If you have a young family and/or pets, your carpets are prone to spillages, vomit and friction. This means the fabric will degrade quicker for you.

Carpets that are exposed to sunlight will also discolour and dull the fabric. Drawing the curtains or putting up a blind is a simple solution to block out the sun. 

The length and quality of the fibre determine how much wear and tear the carpet can take. 

Regardless of your living conditions, the longevity of a carpet can be extended with the regular maintenance and by applying the correct cleaning methods.

Cleaning carpets using the proper techniques will maintain the condition of your carpets for longer. How you treat stains and spillages is the key to the lifespan of a carpet.

Remove stains as quickly as possible and vacuum your carpet on a regular basis to remove dust, dirt, and insects that degrade the fabric. 

To extend the lifespan of your carpet, have them professionally cleaned every six to 18 months. 

What lives in your carpet?

When researchers embarked on a study to determine what lives in your carpet, they were horrified to discover some 200,000 types of bacteria and fungi lurking in every square inch. 

The average carpet is 700 times dirtier – and dangerous – than a toilet seat. It is estimated that the average British household accumulates 20 kilograms of grime a year – and the particles infest your carpet. 

Dust and dirt act as an abrasive against carpet fibres. Not only is that bad for the wear and tear of the carpet, but it also diminishes the appearance and can lead to health issues.

Added to the dirt is around half a million skin flakes a day, together with dried saliva, hair, pet hair and dander, all of which is fodder for microscopic insects such as fleas, ticks, and mites. Ants, flies and defunct spider webs add to the party of common household insects.

On top of that, you will typically bring in pollen, tiny pieces of broken leaves, and other organic matter into the house from the outside.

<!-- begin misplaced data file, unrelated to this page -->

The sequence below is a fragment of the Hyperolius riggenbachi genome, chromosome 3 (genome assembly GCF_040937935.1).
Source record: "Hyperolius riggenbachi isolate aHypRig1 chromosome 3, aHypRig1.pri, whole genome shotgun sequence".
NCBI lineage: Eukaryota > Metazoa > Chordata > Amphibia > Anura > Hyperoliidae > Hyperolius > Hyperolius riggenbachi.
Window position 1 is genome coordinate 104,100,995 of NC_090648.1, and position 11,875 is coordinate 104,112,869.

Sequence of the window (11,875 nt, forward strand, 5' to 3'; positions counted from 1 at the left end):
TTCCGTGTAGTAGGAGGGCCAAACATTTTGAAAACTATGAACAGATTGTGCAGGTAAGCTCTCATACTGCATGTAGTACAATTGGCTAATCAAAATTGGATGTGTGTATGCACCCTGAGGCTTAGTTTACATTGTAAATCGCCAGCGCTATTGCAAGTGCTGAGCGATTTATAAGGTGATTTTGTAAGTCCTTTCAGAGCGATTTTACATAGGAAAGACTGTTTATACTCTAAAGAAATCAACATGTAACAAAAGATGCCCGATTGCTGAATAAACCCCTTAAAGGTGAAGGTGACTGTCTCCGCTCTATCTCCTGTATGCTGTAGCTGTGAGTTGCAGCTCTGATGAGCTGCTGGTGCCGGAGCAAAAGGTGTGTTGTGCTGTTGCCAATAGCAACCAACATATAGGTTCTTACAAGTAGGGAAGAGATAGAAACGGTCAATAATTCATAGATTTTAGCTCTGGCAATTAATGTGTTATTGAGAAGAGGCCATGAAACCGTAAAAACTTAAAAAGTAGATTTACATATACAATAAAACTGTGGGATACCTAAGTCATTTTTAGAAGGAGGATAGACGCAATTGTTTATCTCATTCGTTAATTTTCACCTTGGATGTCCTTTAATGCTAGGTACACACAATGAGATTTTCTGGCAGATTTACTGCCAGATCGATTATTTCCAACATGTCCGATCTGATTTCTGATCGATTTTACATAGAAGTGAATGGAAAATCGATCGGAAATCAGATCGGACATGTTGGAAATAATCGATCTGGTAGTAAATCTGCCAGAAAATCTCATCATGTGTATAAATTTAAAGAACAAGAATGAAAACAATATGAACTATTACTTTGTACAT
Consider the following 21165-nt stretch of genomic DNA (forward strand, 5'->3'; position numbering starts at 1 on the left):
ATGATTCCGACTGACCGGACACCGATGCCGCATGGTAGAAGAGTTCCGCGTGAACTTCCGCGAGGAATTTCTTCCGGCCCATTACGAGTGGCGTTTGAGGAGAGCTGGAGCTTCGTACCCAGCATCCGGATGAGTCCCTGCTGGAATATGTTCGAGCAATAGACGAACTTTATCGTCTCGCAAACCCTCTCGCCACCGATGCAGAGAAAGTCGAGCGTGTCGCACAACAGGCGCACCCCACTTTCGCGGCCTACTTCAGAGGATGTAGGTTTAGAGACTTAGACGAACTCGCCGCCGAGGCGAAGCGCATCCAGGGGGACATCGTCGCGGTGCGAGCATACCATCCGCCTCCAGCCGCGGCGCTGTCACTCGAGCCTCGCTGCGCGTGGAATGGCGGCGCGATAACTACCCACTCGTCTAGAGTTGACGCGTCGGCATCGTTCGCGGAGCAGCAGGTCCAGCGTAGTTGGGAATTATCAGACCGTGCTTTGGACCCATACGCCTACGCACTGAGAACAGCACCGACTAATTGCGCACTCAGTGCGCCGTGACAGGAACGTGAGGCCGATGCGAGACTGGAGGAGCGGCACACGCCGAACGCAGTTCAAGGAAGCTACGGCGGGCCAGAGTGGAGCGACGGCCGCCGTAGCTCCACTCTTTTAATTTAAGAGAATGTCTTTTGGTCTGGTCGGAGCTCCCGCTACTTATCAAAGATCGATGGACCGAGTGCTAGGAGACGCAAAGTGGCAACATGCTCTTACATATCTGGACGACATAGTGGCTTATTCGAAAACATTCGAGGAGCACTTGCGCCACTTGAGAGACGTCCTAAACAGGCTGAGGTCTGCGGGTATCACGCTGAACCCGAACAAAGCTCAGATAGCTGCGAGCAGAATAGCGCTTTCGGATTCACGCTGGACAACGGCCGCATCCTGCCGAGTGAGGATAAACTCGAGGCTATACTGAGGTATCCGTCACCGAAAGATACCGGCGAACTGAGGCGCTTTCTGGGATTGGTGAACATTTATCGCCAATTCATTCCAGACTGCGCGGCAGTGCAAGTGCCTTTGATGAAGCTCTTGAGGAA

Carpets also absorb moisture which subsequently supports biological growth. 

If you have pets, like us, the vast array of organisms living in your carpet is magnified. 

Pets attract fleas which lay eggs, and animals are more inclined to walk faeces into the house after running in the park. The resulting bacteria could contain illness-causing germs such as E.coli, salmonella and Staphylococcus aureus (staph).  

How Often Should I Clean My Carpets?

Vacuuming every 2 or 3 days is the standard practice to remove dust, dirt and food particles that will otherwise degrade the fabric. Vacuuming removes majority of dust and other debris.

If your carpets are subject to heavy traffic, vacuum every day. You should also clean heavily soiled areas every three to six weeks with a carpet cleaning solution. 

Attend to spillages as soon as possible to prevent stains and lasting damage. 

How Often Should I Steam Clean My Carpets

Having your carpets steam-cleaned by a professional agency is the best way to keep your carpets looking fresh and protected from bugs. Steam penetrates carpet fibres and, for the majority of carpets is the most effective method of cleaning. 

Carpets made from natural fibres, on the other hand, should be cleaned using a dry compound. 

If you have children, pets or smokers living with you, it’s recommended that you professionally steam-clean your carpets every six months to a year. 

Households that don’t have a great deal of foot traffic or soiling will be okay with a professional clean at least once a year to 18 months.